UW student gov: Requiring doctors' notes for missing class is racist

The Associated Students of the University of Washington Board of Directors passed a resolution calling on the university to ban professors from asking for doctor notes if a student is absent.

The resolution was passed by a vote of 49-0-2 on November 7 and says that the ASUW “strongly endorses the revision of Student Governance and Policies Chapter 112 to specifically prohibit faculty from requiring documentation from medical professionals to determine whether to grant accommodations for student absences due to short-term medical causes...”

(RELATED: NYU shoots down anti-Israel resolution passed by student gov)

Justification for the resolution includes that doctor excuse notes may be racist by, “requiring students to procure and submit medical excuse notes significantly disadvantages students from marginalized communities who are less likely to be adequately insured (low-income students, Deferred Action for Childhood Arrivals (DACA) students, minority students, etc.)”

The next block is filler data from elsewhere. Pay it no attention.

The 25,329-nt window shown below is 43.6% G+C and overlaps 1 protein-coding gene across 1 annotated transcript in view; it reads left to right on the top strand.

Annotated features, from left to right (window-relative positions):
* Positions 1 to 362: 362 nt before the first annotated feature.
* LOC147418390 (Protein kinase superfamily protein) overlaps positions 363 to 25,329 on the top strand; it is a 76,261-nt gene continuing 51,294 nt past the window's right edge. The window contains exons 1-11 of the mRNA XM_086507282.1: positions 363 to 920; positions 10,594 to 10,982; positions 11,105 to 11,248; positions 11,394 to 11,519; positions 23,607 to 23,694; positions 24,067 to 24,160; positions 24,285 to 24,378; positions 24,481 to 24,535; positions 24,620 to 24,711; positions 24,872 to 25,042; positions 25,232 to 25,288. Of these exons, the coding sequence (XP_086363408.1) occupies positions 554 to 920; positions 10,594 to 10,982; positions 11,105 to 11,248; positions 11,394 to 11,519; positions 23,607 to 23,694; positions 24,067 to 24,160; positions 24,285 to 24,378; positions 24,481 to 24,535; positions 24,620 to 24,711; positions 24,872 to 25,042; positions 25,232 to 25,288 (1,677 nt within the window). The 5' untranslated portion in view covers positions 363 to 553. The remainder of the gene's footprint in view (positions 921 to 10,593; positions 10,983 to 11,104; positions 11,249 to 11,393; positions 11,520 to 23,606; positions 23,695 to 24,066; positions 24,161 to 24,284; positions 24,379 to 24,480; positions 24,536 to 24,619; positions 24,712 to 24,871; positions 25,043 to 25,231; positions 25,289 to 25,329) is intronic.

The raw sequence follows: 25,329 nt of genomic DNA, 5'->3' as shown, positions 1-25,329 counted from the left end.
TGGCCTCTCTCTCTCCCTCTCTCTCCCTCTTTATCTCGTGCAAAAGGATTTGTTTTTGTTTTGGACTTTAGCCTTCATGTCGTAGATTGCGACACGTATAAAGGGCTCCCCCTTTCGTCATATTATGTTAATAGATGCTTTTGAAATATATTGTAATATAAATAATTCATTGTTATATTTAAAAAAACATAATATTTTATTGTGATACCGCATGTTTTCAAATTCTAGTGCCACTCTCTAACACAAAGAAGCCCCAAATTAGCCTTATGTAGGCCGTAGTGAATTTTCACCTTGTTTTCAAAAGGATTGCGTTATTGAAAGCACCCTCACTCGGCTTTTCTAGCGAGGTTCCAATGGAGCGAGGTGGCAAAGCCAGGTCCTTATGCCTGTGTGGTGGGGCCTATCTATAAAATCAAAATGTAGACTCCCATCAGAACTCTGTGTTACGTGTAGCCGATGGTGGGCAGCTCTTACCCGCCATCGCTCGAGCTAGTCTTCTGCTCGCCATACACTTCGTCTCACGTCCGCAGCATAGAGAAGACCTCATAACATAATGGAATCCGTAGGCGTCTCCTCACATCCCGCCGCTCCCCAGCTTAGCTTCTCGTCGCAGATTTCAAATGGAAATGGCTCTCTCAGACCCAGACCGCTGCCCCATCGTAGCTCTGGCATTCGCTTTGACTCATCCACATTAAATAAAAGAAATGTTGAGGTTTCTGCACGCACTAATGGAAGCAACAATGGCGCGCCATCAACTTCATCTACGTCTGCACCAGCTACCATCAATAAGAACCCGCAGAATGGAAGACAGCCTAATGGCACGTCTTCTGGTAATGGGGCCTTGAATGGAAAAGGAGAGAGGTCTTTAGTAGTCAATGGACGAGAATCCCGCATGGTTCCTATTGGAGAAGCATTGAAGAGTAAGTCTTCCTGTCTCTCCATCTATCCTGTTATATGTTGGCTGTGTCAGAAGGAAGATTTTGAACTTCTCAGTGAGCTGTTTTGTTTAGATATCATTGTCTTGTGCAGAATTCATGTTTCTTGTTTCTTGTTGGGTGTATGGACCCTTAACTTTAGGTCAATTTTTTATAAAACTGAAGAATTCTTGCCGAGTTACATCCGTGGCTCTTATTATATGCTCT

Another concern the students brought forth in the resolution is that the health center is overbooked which can make it difficult for students to get excuse notes, “Hall Health is booked to and overcapacity, thus students who want to procure medical excuse notes without having a substantial medical need are inadvertently decreasing access for students with who require care and need to be seen.”

Sam Ayeko, the ASUW Director of University Affairs, said during the meeting that they did not want to define specific medical conditions because they do not want to define definitions to the faculty and do not want to sidetrack faculty senate conversations.

[RELATED: Student gov president faces calls for removal after asking people to respect others' opinions]

The ASUW says that they are passing this resolution to encourage faculty groups, “to develop guidance and curricular support to strengthen student-faculty communication concerning student absences, ensure the academic integrity of student work, and promote the health and well-being of all University of Washington students." 

Campus Reform reached out to the ASUW and the University of Washington but both declined to comment.

Follow the author of this article on Twitter: @Bmac0507